The Joshua Replaced Moses activities on Sunday School Zone will help kids learn that while God uses people to lead His people, all leaders will be replaced sooner or later.

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How Old Was Joshua When He Replaced Moses?

As noted above, Joshua must have been a young adult when he battled the Amalekites soon after the Exodus (Exod. 17:8-16). This happened during the journey from Egypt to Sinai where God gave Moses the Ten Commandments. Exodus 19:1 tells us the people “entered the Wilderness of Sinai” “in the third month, on the same day of the month that the Israelites had left the land of Egypt.” So, depending on how you count the days of the month, this fairly brief journey took two to three months.

Scholars estimate that the people were at Sinai for about a year before beginning the journey to the Promised Land. Deuteronomy 1:2 records Moses as saying that “it is an eleven-day journey from Horeb (Sinai) to Kadesh-Barnea.” Scholars differ over whether this is intended to suggest that’s how quickly the Israelites actually made the journey. Nonetheless, it would be reasonable for our purposes to say that the people made it to the edge of the Promised Land (Kadesh-Barnea) in less than two years from the time they left Egypt.

A number of places indicate that the Israelites wandered in the wilderness for 40 years (Deut. 1:3; 2:7; 8:2; 29:5; and others). It was at the end of this wandering season that Moses transferred leadership of the people to Joshua (Deut. 3:21-28). It’s difficult to know whether this 40 year period began with the Exodus or the failure of the people at Kadesh-Barnea.

In Joshua 14:7, we learn that Caleb (Joshua’s fellow scout in exploring the land) was 40 years old at the time of the exploration. Joshua likely was about the same age as Caleb, perhaps a bit older. So, if we assume Joshua was about 40-45 years old when the Exodus occurred and then add roughly 40-42 years for the journey to Kadesh-Barnea and the Wilderness Wandering, we conclude that Joshua was probably 80-85 when he replaced Moses. Further, Joshua 24: 29 records that Joshua “died at the age of 110.” That would mean that the conquest and the period of “rest” (Josh. 23:1) following the conquest lasted approximately 25-30 years, which seems about right.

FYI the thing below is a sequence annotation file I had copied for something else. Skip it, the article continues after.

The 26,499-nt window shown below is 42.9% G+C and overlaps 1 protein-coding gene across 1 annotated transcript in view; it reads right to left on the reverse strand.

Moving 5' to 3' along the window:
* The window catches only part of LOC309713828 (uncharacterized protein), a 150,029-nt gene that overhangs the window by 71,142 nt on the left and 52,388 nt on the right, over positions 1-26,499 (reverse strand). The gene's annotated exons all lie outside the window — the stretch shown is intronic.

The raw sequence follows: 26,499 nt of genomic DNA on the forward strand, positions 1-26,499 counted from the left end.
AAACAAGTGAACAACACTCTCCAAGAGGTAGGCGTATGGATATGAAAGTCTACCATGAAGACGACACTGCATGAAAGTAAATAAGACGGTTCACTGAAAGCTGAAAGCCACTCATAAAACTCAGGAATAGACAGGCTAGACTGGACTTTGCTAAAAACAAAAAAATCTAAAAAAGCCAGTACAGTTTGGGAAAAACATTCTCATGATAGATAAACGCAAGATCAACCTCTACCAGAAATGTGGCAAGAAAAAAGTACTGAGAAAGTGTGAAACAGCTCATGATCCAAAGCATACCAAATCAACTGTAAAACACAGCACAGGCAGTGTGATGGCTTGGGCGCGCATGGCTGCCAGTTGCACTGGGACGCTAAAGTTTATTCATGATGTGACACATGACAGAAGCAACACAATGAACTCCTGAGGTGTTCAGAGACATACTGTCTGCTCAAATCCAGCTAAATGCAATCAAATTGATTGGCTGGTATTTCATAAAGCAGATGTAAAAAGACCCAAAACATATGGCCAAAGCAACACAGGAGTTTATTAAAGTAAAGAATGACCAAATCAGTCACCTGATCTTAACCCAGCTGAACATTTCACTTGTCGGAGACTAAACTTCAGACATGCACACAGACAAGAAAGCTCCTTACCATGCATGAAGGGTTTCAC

We should always be careful when piecing together these kinds of estimates as there are variables and unknowns, but it’s reasonable to suggest that Joshua was in his 80s when he replaced Moses as leader of the Israelite people.

Why Was Joshua Chosen to Replace Moses?

The Bible doesn’t answer this question directly. But, as we have seen, Joshua was a capable leader who seemed to be the natural choice to replace Moses. He was a mature adult at the time of The Exodus so he would stand as a firm witness to the dramatic events surrounding the deliverance from Egypt. By the time Joshua took the reigns of the nation, Caleb may have been the only other living adult who had experienced The Exodus itself.

Joshua also demonstrated the necessary military skill to lead the conquest. The conquest would take several years, during which the people would have been at war. This means that much of Joshua’s life after Moses’ death was consumed with battles.

But Joshua wasn’t just a military leader. Joshua was a strong spiritual leader as well. Toward the end of his life, Joshua gathered the people and challenged them to remain faithful to their God. This spiritual leadership also impacted the leaders who followed Joshua. Joshua 24:31 tells us that “Israel worshiped Yahweh throughout Joshua’s lifetime and during the lifetimes of the elders who outlived Joshua who had experienced all the works Yahweh had done for Israel.”

Joshua was a gifted and godly leader who learned from Moses and the mighty acts of God he witnessed. When the time came, God called him to lead the people in the next season of their story. It could not have been easy to follow in the footsteps of Moses, but Joshua had the skills and the blessing of God to lead the people as a natural leadership transition took place.